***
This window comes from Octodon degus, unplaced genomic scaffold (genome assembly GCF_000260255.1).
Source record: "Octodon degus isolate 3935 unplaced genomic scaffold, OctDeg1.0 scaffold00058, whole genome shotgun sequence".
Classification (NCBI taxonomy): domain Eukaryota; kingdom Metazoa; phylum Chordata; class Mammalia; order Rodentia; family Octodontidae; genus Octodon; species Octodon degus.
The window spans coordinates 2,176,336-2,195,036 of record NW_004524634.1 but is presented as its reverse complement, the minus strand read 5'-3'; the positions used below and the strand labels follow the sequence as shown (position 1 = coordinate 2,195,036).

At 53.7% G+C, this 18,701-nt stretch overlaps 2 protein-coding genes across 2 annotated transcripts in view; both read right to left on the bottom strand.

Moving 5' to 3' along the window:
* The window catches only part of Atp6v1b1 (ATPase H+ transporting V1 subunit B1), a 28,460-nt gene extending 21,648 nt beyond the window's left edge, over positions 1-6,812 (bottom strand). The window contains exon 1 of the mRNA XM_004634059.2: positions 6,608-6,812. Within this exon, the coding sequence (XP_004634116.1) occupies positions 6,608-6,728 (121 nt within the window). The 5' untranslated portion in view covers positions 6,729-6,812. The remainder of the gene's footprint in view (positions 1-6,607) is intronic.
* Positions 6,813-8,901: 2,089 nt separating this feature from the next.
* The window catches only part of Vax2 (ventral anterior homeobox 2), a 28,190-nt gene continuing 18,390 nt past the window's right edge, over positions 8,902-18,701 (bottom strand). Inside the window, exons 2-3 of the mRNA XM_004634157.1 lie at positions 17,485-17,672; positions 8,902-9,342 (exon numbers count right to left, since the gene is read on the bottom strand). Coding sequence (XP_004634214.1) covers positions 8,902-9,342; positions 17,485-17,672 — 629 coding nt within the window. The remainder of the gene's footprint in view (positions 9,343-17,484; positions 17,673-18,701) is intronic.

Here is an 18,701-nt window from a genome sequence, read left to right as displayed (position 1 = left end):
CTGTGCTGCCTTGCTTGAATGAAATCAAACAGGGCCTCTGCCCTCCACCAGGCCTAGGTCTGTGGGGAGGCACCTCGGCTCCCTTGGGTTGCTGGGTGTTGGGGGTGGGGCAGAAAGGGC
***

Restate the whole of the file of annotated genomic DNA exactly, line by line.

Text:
This window comes from Octodon degus, unplaced genomic scaffold (genome assembly GCF_000260255.1).
Source record: "Octodon degus isolate 3935 unplaced genomic scaffold, OctDeg1.0 scaffold00058, whole genome shotgun sequence".
Classification (NCBI taxonomy): domain Eukaryota; kingdom Metazoa; phylum Chordata; class Mammalia; order Rodentia; family Octodontidae; genus Octodon; species Octodon degus.
The window spans coordinates 2,176,336-2,195,036 of record NW_004524634.1 but is presented as its reverse complement, the minus strand read 5'-3'; the positions used below and the strand labels follow the sequence as shown (position 1 = coordinate 2,195,036).

At 53.7% G+C, this 18,701-nt stretch overlaps 2 protein-coding genes across 2 annotated transcripts in view; both read right to left on the bottom strand.

Moving 5' to 3' along the window:
* The window catches only part of Atp6v1b1 (ATPase H+ transporting V1 subunit B1), a 28,460-nt gene extending 21,648 nt beyond the window's left edge, over positions 1-6,812 (bottom strand). The window contains exon 1 of the mRNA XM_004634059.2: positions 6,608-6,812. Within this exon, the coding sequence (XP_004634116.1) occupies positions 6,608-6,728 (121 nt within the window). The 5' untranslated portion in view covers positions 6,729-6,812. The remainder of the gene's footprint in view (positions 1-6,607) is intronic.
* Positions 6,813-8,901: 2,089 nt separating this feature from the next.
* The window catches only part of Vax2 (ventral anterior homeobox 2), a 28,190-nt gene continuing 18,390 nt past the window's right edge, over positions 8,902-18,701 (bottom strand). Inside the window, exons 2-3 of the mRNA XM_004634157.1 lie at positions 17,485-17,672; positions 8,902-9,342 (exon numbers count right to left, since the gene is read on the bottom strand). Coding sequence (XP_004634214.1) covers positions 8,902-9,342; positions 17,485-17,672 — 629 coding nt within the window. The remainder of the gene's footprint in view (positions 9,343-17,484; positions 17,673-18,701) is intronic.

Here is an 18,701-nt window from a genome sequence, read left to right as displayed (position 1 = left end):
CTGTGCTGCCTTGCTTGAATGAAATCAAACAGGGCCTCTGCCCTCCACCAGGCCTAGGTCTGTGGGGAGGCACCTCGGCTCCCTTGGGTTGCTGGGTGTTGGGGGTGGGGCAGAAAGGGC